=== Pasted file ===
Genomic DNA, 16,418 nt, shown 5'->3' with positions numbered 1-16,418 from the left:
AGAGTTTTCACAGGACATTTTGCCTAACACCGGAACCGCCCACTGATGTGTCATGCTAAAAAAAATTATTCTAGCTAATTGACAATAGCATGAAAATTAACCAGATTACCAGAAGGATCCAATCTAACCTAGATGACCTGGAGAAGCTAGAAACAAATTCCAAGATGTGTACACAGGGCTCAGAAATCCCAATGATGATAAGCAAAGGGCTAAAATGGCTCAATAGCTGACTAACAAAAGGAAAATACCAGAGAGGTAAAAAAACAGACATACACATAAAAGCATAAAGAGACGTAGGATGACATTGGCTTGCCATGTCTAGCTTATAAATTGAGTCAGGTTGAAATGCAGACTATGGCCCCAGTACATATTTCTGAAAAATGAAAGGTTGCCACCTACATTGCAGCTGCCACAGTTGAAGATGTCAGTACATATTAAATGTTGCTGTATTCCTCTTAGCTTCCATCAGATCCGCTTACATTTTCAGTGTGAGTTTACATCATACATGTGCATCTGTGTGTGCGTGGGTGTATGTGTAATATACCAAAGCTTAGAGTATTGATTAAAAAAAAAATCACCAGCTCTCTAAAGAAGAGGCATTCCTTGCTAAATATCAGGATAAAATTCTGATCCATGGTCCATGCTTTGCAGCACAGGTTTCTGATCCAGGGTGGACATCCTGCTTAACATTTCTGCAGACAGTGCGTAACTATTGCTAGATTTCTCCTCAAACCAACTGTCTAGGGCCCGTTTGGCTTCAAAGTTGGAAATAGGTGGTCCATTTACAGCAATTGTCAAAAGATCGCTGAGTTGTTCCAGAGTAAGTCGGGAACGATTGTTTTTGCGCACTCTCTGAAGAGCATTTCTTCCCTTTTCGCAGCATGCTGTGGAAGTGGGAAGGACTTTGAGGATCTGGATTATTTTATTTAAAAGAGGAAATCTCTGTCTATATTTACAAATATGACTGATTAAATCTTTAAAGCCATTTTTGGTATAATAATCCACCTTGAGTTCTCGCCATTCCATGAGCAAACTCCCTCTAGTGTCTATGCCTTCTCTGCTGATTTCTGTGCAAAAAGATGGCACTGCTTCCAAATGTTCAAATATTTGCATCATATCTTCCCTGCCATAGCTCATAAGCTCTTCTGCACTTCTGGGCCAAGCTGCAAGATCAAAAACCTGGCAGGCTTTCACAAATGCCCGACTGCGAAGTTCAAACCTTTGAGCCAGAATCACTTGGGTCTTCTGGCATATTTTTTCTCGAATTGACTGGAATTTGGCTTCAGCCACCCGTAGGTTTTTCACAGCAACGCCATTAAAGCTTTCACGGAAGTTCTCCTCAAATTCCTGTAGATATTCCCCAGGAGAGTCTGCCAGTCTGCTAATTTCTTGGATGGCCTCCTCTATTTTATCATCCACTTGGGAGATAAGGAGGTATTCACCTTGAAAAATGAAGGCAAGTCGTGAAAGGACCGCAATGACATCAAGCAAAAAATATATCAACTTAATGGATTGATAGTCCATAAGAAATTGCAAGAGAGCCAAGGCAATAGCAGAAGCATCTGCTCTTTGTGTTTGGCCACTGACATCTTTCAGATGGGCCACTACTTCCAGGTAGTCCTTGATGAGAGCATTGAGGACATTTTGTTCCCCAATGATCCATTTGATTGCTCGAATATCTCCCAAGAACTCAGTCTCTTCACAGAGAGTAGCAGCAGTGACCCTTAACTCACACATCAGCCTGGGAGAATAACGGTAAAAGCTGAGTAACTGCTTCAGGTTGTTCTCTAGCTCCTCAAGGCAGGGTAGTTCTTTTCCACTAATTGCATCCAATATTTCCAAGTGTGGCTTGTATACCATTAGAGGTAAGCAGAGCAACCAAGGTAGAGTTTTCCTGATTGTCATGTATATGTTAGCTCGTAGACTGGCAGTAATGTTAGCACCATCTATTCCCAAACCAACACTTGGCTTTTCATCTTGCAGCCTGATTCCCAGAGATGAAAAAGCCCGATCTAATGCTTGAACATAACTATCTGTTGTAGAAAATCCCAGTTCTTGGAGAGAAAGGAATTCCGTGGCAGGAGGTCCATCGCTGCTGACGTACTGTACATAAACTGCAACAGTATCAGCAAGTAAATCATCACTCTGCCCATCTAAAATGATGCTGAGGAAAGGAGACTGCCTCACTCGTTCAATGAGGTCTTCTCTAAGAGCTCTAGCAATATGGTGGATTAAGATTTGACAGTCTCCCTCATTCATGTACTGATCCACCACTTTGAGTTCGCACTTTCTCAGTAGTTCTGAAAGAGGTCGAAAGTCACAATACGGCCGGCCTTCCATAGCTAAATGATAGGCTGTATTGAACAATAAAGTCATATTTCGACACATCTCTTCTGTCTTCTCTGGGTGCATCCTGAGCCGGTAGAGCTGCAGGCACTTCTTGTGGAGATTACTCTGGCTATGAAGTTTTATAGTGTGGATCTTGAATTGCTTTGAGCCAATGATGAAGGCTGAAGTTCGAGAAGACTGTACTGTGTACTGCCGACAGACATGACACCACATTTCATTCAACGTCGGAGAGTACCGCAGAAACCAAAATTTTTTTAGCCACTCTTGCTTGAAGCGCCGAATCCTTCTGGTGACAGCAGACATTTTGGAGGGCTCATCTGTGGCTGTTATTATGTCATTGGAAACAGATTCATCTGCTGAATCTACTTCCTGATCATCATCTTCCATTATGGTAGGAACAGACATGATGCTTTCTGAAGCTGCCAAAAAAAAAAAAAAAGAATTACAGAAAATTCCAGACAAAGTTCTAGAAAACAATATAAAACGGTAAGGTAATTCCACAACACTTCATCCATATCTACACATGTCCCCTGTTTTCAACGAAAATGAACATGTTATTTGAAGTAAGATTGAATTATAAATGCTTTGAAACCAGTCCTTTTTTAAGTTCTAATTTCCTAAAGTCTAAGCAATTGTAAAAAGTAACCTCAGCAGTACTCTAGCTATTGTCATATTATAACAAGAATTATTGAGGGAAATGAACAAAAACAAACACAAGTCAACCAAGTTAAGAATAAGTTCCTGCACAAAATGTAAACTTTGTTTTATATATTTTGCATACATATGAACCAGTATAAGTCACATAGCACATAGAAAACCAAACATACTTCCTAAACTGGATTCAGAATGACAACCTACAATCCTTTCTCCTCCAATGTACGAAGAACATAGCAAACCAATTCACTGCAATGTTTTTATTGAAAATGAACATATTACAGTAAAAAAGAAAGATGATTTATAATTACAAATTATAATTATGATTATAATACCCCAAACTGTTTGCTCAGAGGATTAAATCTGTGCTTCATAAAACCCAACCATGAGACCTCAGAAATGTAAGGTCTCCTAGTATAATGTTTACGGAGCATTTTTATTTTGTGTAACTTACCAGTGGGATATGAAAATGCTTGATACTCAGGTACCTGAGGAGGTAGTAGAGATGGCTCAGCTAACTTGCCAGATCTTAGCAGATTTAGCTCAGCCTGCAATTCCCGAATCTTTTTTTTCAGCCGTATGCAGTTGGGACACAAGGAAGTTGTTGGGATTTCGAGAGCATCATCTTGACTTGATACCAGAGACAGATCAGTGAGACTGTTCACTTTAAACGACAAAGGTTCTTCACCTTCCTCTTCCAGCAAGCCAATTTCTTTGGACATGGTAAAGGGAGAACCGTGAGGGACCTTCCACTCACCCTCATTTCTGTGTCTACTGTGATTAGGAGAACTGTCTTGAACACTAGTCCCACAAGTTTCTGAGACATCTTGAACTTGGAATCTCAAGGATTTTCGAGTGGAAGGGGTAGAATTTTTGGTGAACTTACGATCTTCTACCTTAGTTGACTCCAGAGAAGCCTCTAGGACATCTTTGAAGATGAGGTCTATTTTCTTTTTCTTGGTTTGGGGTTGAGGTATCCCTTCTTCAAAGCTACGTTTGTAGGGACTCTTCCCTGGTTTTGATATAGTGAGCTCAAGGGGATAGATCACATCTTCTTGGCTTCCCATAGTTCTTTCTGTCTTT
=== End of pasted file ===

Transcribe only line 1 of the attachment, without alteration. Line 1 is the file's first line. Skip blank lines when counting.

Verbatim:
Genomic DNA, 16,418 nt, shown 5'->3' with positions numbered 1-16,418 from the left: